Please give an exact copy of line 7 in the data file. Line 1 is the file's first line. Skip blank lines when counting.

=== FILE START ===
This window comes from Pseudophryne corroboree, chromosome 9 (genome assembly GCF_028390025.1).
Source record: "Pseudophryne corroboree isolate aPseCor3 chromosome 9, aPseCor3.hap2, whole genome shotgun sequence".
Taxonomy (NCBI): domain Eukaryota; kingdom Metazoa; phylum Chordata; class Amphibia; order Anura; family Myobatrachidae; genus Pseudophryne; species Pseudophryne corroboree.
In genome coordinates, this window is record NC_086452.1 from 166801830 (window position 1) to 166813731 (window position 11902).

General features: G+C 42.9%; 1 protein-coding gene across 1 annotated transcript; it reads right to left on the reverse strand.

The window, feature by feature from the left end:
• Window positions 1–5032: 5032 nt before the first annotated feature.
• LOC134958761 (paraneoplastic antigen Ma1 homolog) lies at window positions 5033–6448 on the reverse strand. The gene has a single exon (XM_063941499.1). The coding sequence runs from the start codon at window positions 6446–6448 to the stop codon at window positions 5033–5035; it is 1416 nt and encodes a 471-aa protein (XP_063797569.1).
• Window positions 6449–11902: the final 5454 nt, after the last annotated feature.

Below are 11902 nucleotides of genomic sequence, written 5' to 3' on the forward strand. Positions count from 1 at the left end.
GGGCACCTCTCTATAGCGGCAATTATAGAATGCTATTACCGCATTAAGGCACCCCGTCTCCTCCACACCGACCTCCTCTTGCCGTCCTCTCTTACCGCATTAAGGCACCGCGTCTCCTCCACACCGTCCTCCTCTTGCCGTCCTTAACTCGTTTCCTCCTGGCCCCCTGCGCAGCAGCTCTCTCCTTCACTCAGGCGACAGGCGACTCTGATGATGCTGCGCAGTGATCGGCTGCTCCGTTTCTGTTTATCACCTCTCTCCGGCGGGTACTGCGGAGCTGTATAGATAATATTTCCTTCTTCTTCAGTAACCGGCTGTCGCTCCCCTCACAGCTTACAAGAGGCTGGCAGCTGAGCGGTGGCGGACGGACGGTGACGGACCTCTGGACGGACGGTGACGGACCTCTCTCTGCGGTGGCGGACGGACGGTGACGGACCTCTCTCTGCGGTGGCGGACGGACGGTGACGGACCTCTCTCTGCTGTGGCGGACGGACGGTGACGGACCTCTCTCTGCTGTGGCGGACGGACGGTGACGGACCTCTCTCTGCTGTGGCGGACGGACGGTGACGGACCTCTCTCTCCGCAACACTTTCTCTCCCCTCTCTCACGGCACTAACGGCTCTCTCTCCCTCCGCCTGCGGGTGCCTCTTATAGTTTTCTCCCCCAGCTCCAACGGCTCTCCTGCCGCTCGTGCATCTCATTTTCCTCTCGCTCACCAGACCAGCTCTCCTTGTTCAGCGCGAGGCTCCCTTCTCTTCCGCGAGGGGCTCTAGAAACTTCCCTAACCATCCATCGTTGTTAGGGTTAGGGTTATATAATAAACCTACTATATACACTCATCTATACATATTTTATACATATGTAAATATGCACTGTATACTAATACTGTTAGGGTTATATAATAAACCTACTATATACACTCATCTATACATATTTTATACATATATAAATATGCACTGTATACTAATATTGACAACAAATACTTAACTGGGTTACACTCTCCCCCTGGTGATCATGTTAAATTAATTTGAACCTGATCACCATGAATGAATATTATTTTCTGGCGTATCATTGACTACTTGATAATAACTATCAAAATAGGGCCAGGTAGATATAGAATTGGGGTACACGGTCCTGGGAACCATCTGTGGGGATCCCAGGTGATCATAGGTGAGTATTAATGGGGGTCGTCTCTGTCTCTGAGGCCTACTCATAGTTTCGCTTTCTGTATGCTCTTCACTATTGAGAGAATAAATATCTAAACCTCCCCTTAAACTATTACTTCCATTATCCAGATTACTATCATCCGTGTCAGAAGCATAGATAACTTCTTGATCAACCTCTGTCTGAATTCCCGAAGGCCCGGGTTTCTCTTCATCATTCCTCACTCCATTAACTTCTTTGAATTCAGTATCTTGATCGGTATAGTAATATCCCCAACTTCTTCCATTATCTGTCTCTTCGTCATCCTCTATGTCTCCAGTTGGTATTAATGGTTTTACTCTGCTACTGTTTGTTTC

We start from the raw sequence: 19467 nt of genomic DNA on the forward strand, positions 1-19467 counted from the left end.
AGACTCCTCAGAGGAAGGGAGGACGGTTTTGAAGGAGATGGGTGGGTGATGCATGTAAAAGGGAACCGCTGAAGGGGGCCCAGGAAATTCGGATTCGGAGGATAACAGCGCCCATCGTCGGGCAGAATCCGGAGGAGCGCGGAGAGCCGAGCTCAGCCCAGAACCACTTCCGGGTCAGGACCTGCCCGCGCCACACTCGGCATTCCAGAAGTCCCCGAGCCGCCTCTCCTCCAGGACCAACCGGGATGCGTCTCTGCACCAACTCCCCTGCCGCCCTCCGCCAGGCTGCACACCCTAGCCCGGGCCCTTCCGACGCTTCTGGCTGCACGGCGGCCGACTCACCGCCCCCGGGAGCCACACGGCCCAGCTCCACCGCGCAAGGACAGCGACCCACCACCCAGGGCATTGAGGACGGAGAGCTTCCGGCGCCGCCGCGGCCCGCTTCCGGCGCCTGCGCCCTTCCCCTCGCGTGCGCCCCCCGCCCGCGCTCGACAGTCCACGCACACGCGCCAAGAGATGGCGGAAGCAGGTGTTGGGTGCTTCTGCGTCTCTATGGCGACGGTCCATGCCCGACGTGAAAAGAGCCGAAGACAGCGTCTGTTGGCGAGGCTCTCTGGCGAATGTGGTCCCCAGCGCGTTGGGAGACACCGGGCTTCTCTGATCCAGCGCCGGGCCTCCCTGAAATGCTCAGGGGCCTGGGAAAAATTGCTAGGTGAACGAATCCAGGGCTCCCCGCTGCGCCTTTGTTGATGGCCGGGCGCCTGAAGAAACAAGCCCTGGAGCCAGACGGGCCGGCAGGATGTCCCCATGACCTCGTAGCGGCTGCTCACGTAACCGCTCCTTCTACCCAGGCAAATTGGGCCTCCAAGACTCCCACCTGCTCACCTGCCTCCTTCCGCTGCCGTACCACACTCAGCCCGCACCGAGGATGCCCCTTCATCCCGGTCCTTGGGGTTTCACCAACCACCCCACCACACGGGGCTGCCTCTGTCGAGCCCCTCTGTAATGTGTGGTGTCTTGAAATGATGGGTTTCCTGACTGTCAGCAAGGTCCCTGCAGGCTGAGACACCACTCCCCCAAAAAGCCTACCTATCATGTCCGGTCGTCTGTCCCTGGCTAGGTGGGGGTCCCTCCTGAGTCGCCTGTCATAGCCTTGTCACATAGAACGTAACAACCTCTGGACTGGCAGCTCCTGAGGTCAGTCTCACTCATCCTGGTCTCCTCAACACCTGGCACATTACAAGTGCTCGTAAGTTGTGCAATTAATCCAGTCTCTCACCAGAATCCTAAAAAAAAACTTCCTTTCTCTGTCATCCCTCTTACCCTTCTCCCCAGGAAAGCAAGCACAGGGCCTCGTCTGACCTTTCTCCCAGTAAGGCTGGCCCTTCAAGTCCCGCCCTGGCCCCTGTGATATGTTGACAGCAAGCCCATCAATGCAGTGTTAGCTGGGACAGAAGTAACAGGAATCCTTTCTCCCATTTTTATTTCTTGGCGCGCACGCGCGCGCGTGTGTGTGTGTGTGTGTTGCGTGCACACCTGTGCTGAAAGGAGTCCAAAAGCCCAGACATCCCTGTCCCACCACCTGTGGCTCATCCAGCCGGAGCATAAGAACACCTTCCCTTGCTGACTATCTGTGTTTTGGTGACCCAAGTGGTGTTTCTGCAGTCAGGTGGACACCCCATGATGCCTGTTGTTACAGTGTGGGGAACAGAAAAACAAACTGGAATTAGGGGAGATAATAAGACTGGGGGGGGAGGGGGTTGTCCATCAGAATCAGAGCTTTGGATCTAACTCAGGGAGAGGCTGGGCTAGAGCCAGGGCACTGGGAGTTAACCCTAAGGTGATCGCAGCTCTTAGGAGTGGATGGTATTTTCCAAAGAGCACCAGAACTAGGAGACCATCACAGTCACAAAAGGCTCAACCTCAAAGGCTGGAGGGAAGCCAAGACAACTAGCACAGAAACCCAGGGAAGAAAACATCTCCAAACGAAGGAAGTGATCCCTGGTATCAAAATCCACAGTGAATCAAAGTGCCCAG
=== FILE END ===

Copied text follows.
• Window positions 1–5032: 5032 nt before the first annotated feature.